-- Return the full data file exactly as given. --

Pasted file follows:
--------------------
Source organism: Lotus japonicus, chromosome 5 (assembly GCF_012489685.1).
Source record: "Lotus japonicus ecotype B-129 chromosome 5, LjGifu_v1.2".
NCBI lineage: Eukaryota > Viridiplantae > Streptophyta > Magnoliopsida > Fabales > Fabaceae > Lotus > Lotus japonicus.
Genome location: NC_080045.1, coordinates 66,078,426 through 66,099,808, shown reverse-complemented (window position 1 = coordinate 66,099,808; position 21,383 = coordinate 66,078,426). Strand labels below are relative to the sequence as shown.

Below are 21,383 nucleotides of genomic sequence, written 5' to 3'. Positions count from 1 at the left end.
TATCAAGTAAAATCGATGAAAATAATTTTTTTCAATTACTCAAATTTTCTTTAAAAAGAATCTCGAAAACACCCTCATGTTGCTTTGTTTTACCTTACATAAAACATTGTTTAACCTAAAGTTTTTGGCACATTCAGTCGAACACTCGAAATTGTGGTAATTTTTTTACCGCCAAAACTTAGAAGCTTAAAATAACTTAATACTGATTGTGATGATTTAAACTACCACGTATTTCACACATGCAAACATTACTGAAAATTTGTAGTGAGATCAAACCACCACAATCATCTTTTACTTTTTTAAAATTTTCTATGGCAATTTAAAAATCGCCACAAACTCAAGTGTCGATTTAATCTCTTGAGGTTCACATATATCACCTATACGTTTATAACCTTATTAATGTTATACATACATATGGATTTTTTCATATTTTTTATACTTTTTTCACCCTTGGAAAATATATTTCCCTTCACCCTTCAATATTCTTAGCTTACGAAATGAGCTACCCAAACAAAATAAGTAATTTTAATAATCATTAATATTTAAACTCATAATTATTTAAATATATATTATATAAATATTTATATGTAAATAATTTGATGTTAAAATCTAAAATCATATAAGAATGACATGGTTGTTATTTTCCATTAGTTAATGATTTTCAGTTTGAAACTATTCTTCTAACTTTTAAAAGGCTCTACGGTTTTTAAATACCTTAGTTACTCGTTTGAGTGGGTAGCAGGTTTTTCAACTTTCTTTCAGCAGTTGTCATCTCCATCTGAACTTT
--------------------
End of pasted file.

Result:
Source organism: Lotus japonicus, chromosome 5 (assembly GCF_012489685.1).
Source record: "Lotus japonicus ecotype B-129 chromosome 5, LjGifu_v1.2".
NCBI lineage: Eukaryota > Viridiplantae > Streptophyta > Magnoliopsida > Fabales > Fabaceae > Lotus > Lotus japonicus.
Genome location: NC_080045.1, coordinates 66,078,426 through 66,099,808, shown reverse-complemented (window position 1 = coordinate 66,099,808; position 21,383 = coordinate 66,078,426). Strand labels below are relative to the sequence as shown.

Below are 21,383 nucleotides of genomic sequence, written 5' to 3'. Positions count from 1 at the left end.
TATCAAGTAAAATCGATGAAAATAATTTTTTTCAATTACTCAAATTTTCTTTAAAAAGAATCTCGAAAACACCCTCATGTTGCTTTGTTTTACCTTACATAAAACATTGTTTAACCTAAAGTTTTTGGCACATTCAGTCGAACACTCGAAATTGTGGTAATTTTTTTACCGCCAAAACTTAGAAGCTTAAAATAACTTAATACTGATTGTGATGATTTAAACTACCACGTATTTCACACATGCAAACATTACTGAAAATTTGTAGTGAGATCAAACCACCACAATCATCTTTTACTTTTTTAAAATTTTCTATGGCAATTTAAAAATCGCCACAAACTCAAGTGTCGATTTAATCTCTTGAGGTTCACATATATCACCTATACGTTTATAACCTTATTAATGTTATACATACATATGGATTTTTTCATATTTTTTATACTTTTTTCACCCTTGGAAAATATATTTCCCTTCACCCTTCAATATTCTTAGCTTACGAAATGAGCTACCCAAACAAAATAAGTAATTTTAATAATCATTAATATTTAAACTCATAATTATTTAAATATATATTATATAAATATTTATATGTAAATAATTTGATGTTAAAATCTAAAATCATATAAGAATGACATGGTTGTTATTTTCCATTAGTTAATGATTTTCAGTTTGAAACTATTCTTCTAACTTTTAAAAGGCTCTACGGTTTTTAAATACCTTAGTTACTCGTTTGAGTGGGTAGCAGGTTTTTCAACTTTCTTTCAGCAGTTGTCATCTCCATCTGAACTTT